Why “Look Nice and Use Our Brand Colors” Persists

Brand colors.

Our previous post noted that organizations who design all their fundraising pieces to “look nice and use their brand colors” accidentally cause their organization to raise less money.

Yet this approach persists. It’s arguably the most common approach!

I think there are two reasons it persists, and each of them is a good lesson for all of us Fundraisers to remember:

Lack Of Differentiation

At the vast majority of nonprofits, people aren’t taught that the design considerations for designing appeal letters are different than the consideration when designing a brochure or an annual report.

In direct response fundraising, there are some design approaches that are proven to work better than others.

It’s not your fault because you weren’t trained how to do this stuff.

And the first step towards an organization’s design helping them raise more money instead of less is the ability to differentiate between different types of fundraising.

Misplaced Branding Principles

There are many product- and corporate-branding principles that have been widely misapplied to the nonprofit world.

Here’s a summary of the resulting approach: “If our fundraising stays on brand all the time, that is good for our brand and will cause more people to give money over time.”

That’s true IF (and only if) your brand is effective in all the contexts in which you fundraise.

For instance, say one of a nonprofit’s brand colors is cyan (light blue) or something similar. And in order to stay on brand, the nonprofit uses cyan for some of the text in its newsletter.

Cyan, because it is so low contrast, is almost impossible to read by most people. Look at what using cyan (compared to black) does for reading comprehension:

(Data from Type & Layout: Are You Communicating or Just Making Pretty Shapes by Colin Whelldon.)

While this color can be very effective in creating a feeling as part of a brand’s palette, it’s ineffective when used as a text color.

So the brand is effective in one context, but not in others.

In that case, ‘staying on brand all the time’ absolutely does not help the organization raise more money now, or in the future.

The lesson here is that brand consistency (looking and feeling the same in all contexts) matters less than brand relevancy (being relevant and effective in whatever context you’re working in at the moment).

The next time you’re asked to design a piece of fundraising – or you ask someone to design a piece of fundraising for you – ask these two questions:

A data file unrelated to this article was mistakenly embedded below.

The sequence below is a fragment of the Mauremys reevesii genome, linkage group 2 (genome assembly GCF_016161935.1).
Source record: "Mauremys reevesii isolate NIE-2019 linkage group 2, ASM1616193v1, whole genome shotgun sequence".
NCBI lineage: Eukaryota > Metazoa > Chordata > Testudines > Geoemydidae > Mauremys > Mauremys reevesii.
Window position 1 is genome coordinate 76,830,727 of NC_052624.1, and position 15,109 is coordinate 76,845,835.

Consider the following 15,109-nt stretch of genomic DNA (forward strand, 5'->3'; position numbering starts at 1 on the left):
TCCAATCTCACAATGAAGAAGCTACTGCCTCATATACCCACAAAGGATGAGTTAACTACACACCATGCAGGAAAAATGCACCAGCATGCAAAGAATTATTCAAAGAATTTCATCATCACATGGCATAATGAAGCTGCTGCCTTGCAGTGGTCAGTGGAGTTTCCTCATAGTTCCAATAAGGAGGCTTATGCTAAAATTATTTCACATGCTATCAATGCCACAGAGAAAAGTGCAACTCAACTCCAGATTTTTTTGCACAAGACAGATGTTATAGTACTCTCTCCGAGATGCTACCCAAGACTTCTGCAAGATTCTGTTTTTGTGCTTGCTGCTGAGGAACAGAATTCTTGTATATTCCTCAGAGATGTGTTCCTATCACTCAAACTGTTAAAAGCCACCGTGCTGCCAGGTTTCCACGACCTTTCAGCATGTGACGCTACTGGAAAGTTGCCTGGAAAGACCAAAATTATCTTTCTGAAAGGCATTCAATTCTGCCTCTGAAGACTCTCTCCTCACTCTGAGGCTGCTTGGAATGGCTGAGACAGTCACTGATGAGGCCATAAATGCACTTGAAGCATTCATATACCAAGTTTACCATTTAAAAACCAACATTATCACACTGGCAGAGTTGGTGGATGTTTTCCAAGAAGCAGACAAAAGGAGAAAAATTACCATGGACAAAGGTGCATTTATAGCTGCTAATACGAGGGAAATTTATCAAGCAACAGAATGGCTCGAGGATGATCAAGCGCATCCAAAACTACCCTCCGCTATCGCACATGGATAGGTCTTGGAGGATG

1. What type of fundraising are we creating here?
  2. What are the hallmarks of effective design in this context?

The ability to differentiate, and then to know what effective design looks like in different contexts, will help an organization achieve more of its mission than an over-devotion to using its brand colors.

Branding Tips That Help You Raise More Now and Later


Your brand is what your donors consistently experience.

Your brand is also your logo and your colors and how you describe your work. Those things matter.

But in my experience, they don’t matter as much as what your donors experience during and after they give a gift to you.

A Brand is an Experience

There’s a big difference between a nonprofit brand and a product-based brand. When you purchase a product, you get to experience the product. You know if it’s well-made or not. You know if you feel good or look good with it.

But when your donor makes a gift to your organization, she doesn’t receive any product. The only thing your donor receives are your ongoing donor communications.

So it’s your donor’s experience of seeing, reading, and then feeling emotions caused by your communications that are your brand to her.

You might think it’s your logo and colors. But that’s a small part of the experience for her.

Three Branding Elements that Raise Money

Here are the three things that I see – the “brand elements” if you will – that make the most difference in small- to medium-sized nonprofit branding.

If your fundraising doesn’t have these elements, you can start raising more money immediately by adding them in the right places.

  1. Make your donor feel needed. Donors love to feel needed! Do you tell her directly that she’s needed? Do your communications reinforce that she and her gift are needed? Telling her you need “partners” or asking her to “continue our good work with your support today” do not do this. This happens best anytime you’re asking for money: appeals, e-appeals, events, etc.
  2. Make your donor feel great when she gives a gift. Does your receipt arrive fast? Does it acknowledge the intent of her gift (if you know it)? Is it followed with a phone call? A personal note? Any nonprofit can make a donor feel acknowledged – but does your Thanking process and content make a donor feel special?
  3. Regularly tell your donors what their giving accomplished. An annual report and standard-issue nonprofit e-news do not do this. You have to intentionally communicate to donors the impacts of their giving, in language they understand, and give them the credit for the change. Look at your donor communications and read the words carefully – do they tell your donor what your organization did, or do they tell your donor what she did?

I know most nonprofits don’t think about their brand in this way. But in my experience, these three elements, far more than elements like “your organization’s competency” or a tagline, are the active ingredients of a nonprofit brand that engages donors and keeps them giving.

So focus on these three elements. They move the needle more.

Add them to your brand and you’ll start raising more money immediately. And you’ll raise more money in the long term because you’ll keep more of your donors.